How does a frog save itself when it hasn’t even been born?
Every red-eyed tree frog must confront this dilemma. The frogs lay their eggs on plants that lie over ponds. After a week, the tadpoles hatch and drop into the water—at least in theory. In practice, many of the defenceless, immobile, exposed, yummy eggs are devoured by snakes or wasps. Fortunately, they have a solution: super-fast hatching.
WATCH: These red-eyed tree frog tadpoles quickly hatch to escape a parrot snake’s appetite.
For most frogs, hatching is a slow process. The tadpoles release enzymes that break down the jelly coatings of their eggs over the course of several hours. But red-eyed tree frog eggs can hatch in seconds, if the need arises. Karen Warkentin discovered this ability in 1995, and she has spent the last 20 years exploring it. She has shown that the frogs can hatch early to escape snakes, wasps, flooding, drought, and infectious fungi.
The trick comes at a cost: the premature hatchlings are smaller and more vulnerable to threats in the water, but at least they survive aerial dangers some 80 percent of the time.
That explains why the frogs have evolved their rapid-hatching trick, but not how the trick works. Throughout her work, Warkentin didn’t know. She assumed that since the process was so fast, the embryos couldn’t be releasing enzymes as other frogs do. Instead, by thrashing about inside the egg, they were probably strong-arming their way out.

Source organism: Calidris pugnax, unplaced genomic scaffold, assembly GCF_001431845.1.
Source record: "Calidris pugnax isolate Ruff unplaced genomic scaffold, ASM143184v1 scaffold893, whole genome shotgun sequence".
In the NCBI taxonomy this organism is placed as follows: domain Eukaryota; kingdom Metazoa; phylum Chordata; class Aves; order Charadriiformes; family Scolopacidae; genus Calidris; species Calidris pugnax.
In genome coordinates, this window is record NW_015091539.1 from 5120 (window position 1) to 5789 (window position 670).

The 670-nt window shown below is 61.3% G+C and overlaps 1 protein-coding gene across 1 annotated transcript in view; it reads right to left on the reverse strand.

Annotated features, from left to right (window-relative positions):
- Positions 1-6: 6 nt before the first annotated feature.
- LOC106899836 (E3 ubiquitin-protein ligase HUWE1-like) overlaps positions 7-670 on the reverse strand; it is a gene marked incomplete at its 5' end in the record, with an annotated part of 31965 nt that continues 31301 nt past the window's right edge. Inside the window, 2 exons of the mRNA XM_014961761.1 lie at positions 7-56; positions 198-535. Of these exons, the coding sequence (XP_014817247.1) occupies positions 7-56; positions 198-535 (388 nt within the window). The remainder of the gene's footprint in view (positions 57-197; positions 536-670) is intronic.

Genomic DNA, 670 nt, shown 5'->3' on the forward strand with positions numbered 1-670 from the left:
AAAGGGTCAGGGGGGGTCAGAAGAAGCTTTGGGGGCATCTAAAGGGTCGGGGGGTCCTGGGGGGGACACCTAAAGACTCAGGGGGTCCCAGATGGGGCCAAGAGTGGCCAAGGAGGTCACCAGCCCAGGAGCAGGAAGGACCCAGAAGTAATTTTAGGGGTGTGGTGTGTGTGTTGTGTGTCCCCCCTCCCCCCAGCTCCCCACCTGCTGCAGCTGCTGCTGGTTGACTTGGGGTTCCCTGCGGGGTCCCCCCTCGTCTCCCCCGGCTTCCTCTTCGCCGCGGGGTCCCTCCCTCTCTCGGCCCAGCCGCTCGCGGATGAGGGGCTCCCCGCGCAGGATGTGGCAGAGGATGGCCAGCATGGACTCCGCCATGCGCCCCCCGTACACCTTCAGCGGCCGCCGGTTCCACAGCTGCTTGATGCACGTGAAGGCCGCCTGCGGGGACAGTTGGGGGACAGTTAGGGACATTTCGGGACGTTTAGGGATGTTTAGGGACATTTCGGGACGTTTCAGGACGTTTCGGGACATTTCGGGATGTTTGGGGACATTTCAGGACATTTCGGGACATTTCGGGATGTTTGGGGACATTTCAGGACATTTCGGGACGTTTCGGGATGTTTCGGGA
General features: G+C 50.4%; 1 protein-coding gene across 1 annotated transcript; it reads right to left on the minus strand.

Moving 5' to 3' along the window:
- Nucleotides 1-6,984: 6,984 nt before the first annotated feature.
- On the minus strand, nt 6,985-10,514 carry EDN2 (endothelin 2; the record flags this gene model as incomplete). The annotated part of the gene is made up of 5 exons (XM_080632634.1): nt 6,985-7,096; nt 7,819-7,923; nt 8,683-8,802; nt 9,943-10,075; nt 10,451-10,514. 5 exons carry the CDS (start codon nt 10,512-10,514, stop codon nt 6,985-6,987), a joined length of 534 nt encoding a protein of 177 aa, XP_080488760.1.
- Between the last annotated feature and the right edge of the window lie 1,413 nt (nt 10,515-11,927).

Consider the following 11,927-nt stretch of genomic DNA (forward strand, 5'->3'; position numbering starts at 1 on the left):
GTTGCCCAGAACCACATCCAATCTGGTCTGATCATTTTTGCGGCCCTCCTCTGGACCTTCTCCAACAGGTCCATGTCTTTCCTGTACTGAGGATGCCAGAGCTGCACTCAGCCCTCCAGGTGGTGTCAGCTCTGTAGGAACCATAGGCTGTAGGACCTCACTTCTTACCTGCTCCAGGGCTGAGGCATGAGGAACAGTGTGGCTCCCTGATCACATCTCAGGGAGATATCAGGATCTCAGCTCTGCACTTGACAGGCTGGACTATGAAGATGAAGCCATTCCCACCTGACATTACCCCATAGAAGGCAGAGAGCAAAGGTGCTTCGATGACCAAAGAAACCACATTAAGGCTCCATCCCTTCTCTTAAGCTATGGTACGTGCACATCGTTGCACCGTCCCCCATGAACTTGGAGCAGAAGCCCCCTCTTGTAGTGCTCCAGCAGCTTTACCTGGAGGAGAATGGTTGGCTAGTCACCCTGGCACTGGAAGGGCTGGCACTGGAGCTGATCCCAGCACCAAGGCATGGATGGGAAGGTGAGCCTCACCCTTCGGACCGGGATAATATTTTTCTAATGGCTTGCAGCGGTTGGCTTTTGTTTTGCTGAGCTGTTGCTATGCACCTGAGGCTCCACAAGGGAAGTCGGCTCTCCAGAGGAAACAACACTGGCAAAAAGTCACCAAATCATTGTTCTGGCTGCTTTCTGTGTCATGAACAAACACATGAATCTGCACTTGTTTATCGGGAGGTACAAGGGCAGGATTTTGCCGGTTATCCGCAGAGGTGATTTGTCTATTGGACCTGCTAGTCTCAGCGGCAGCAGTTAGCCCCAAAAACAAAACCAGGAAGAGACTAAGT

To see exactly what they do, graduate student Kristina Cohen filmed the youngsters using a high-speed video camera. On the slowed footage, she noticed that an embryo can create a hole in its egg without touching anything. It starts shaking, while opening and closing its mouths. Soon, fluid starts to leak from the part of the egg directly in front of the embryo’s snout. It then lodges its snout against the point of rupture, and expands it by wriggling, eventually propelling itself through.
To confirm that the whole sequence begins without contact between the tadpole and its egg wall, Cohen waited until the embryos started to shake, and then turned them around inside their eggs by nudging them with a blunt rod. Even though they had moved, the rupture would form at the place where their snouts used to be.
The frogs, it turned out, were using enzymes after all. But rather than releasing those enzymes gradually, they stockpile their supply. By studying the embryos under a powerful microscope, Cohen found that they have a dense cluster of glands in their snout. Each is full of small packets that contain egg-dissolving enzymes. When danger threatens, the embryos can release these all at once, pressing fast-forward on the hatching process.
“They could do it in six seconds,” says Cohen—and in other experiments, “we’ve recorded them getting out in less than that.”
This is one of several studies showing that embryos are not just passively awaiting their emergence into the world. They are already part of it.
Before they hatch, for example, cuttlefish embryos can learn about potential prey, shark embryos can use their electric senses to avoid danger by freezing, and turtle embryos can shimmy to the warmest sides of their eggs. “Embryos of many species are actively engaged with their world, not only receiving information but also using it to do things that help them survive,” says Warkentin.